Confused by a new environment, Rachel investigates her unusual situation.
A second before Rachel Grant found herself standing alone on a cool, shady mountain side in an evergreen forest; she’d been sweating in a crowd of office workers on a downtown Chicago street corner. All of them eager to get somewhere after work on this hot, humid summer evening. One second they were waiting for the traffic signal to show the “walk” light, the next she was here, wherever here was.
Oh, no, Rachel thought in alarm, where is my roller bag? Looking frantically around, she didn’t see it. It contained her recent architectural updates which were due tomorrow. Stop panicking, she told herself. Focus! It’s got to be here.
Pivoting slowly around, she carefully scanned the mountain side. Pine boughs danced to the music of a gentle breeze. Bright shafts of sunlight flickered. On a carpet of bronze tree needles, glowing spots of sunlight swirled. The fallen needles mulched the forest floor so there was little undergrowth to hide her bag. With dismay Rachel concluded her laptop bag was obviously not here.
Where was her pant suit jacket? Due to the August heat, she’d draped it over her bare arm. It was missing too. Looking down, she only wore the sleeveless, shiny, crème colored blouse and beige slacks she’d put on this morning - and her sneakers. As usual when leaving work, she’d stowed her suit matching beige shoes in the missing roller bag.
Movement three hundred feet up the trail caught her attention. She hadn’t realized she was standing on a dirt hiking path. A lone figure in a 1776 uniform hurried towards her. Rachel waved and called out in a friendly voice, “Hello, can you help me?” As he got closer, she could tell he was frowning. Actually, he was glaring. As he drew closer, his pace increased. At 30 feet, he charged her.
“Hors de mon chemin y anglais stupide, “he said, and shoved her hard.
Tumbling backwards, she landed first on her rear-end and then hit her head. The soft mat of needles lessened the impact and also caused her to skid several feet down the mountain side.
What the heck? Rachel thought. She’d recognized the little creep immediately. Napoleon Bonaparte had rudely shoved her out of his way. She couldn’t speak French, but it sure sounded like he’d called her stupid too.
Still lying on her back, she remembered something similar happening to her in Chicago. Someone had pushed her down onto the hot asphalt of the street. No, that wasn’t right. Something big had slammed into her. She remembered flying through the air, rolling, and sliding to a stop.
Then she was here. Had she died? Was she in Heaven? Rolling over, and heaving herself to her feet, Rachel mentally surveyed herself for pain. Nothing hurt. Yup, she was in Heaven. But if that were true, why was Napoleon such a jerk? Shouldn’t he be all peaceful and friendly?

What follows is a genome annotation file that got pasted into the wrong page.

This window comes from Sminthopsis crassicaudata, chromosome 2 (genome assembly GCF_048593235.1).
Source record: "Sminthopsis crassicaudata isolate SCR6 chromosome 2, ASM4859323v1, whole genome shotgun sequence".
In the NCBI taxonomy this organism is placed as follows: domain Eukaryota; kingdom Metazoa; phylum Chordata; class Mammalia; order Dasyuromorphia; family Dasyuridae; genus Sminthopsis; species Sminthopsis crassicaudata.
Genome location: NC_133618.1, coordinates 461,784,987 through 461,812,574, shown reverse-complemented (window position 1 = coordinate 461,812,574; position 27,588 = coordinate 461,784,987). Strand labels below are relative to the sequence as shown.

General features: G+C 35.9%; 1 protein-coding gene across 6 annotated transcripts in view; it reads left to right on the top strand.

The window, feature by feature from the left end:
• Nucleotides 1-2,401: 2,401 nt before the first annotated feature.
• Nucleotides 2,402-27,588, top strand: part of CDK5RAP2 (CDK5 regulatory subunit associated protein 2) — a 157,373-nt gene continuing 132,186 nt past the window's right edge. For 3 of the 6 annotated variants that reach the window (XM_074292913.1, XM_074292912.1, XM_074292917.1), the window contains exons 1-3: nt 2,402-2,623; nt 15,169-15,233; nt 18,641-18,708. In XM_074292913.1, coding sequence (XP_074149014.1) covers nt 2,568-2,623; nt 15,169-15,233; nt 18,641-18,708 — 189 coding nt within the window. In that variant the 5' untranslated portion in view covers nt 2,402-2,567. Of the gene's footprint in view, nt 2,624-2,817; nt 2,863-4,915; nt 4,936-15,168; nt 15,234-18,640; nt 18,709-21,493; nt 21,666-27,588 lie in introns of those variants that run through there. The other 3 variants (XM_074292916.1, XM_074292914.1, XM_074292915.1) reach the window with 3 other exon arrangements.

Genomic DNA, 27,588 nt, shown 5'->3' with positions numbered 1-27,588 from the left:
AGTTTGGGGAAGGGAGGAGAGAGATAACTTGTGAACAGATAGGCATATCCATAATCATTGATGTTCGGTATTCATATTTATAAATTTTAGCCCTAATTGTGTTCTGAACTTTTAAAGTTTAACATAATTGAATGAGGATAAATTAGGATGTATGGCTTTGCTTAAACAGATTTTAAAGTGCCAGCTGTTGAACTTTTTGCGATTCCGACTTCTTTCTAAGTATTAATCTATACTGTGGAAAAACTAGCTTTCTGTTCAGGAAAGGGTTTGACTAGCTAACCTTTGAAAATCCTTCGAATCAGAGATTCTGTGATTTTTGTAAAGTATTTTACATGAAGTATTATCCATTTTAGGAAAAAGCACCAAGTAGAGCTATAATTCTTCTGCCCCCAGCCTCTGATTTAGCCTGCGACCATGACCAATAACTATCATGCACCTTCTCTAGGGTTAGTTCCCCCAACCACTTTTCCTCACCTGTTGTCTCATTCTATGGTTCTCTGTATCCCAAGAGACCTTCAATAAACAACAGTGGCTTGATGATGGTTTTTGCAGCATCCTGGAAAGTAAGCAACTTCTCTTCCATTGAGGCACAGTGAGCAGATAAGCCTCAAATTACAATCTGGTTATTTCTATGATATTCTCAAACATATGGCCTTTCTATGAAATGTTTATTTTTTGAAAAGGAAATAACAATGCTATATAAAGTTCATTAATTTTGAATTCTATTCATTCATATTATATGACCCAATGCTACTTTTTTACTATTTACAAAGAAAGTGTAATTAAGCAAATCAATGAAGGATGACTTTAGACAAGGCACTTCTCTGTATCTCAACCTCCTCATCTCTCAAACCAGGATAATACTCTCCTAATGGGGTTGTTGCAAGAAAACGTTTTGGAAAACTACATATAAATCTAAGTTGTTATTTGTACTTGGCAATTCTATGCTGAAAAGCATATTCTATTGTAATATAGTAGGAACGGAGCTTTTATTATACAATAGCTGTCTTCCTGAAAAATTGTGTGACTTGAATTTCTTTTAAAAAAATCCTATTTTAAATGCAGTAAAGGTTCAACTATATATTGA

Back in the direction his imperial rudeness had come from, she heard faint cheering. It sounded like a distant sports stadium. Despite his grumpiness’ behavior, a lot of people seemed delighted with their afterlife.
A short hike up to the trail’s crest, presented Rachel with a clear view into the next valley. Below like an enormous bathtub was an amphitheater. It fit the entire valley floor and sides. Tiers of stone seats ascended half way up the steep valley.
Several million singers sang rock-in-roll along with a gyrating, sparkling man on the stage. “Viva Las Vegas…”
It couldn’t be, Rachel thought in wonderment. Her earliest memory was Grandma May holding her, dancing and whirling around Grandma and Grandpa’s farmhouse living room to Elvis’ songs on the phonograph.
Plunging down the path through obscuring aspen trees, her ears recognized many of the old marvelous songs: “Jailhouse Rock”, “Blue Suede Shoes”, and “Nothing but a Hound Dog.”
Eventually, she popped abruptly from the woodlands into the top rows of stone seats. Every seat seemed occupied by a singing fan. Down on the level paving stone floor thousands of people danced. Elvis sparkled on the amphitheater’s stage. She had died and gone to Heaven!
Rachel laughed. This was crazy. Elvis was here? Crazy or not, the spectators’ joy infected her. At the top of her lungs, she sang. After uncountable hours passed; she found the will to pull back from the euphoria. Amazing, she thought, I’m not hungry or tired. But I am ready for something different. The amphitheater appeared to have exits like the Chicago Cub’s ballpark. Weaving through the aisle dancers she made her way toward the nearest one.
On her way Rachel grinned to see a young woman right in front of her wearing a German WWI nurse’s uniform cheering the conclusion of “All Shook Up“. While wondering how she knew the uniform was from WW1, the nurse blinked out. A startled looking pot-bellied, old man in swimming trunks replaced her. What the heck? Rachel thought.
Down two stone seat rows and a bit to the right something similar happened. To her lower left twenty rows down, she saw the replacement again. Scanning the entire throng from her high vantage point, the entire gathering was twinkling.
Why were people still singing? Why weren’t they screaming in terror? A stampede should be rushing to the exits; like she was. People in front of her were moving too slow! She pushed several out of her way earning shouts of anger from her victims. Was this why Napoleon had pushed her out of his way? Once outside of the amphitheater, she was able to run.
Rachel ran for miles without tiring or being winded. Her panic drove her on. She raced through a patchwork of various landscapes and assemblies. Some were open tundra; some were trails through swamps. In one she saw an enormous group of people creating paintings. In another, people were listening to a lecture. In every place, people were blinking out.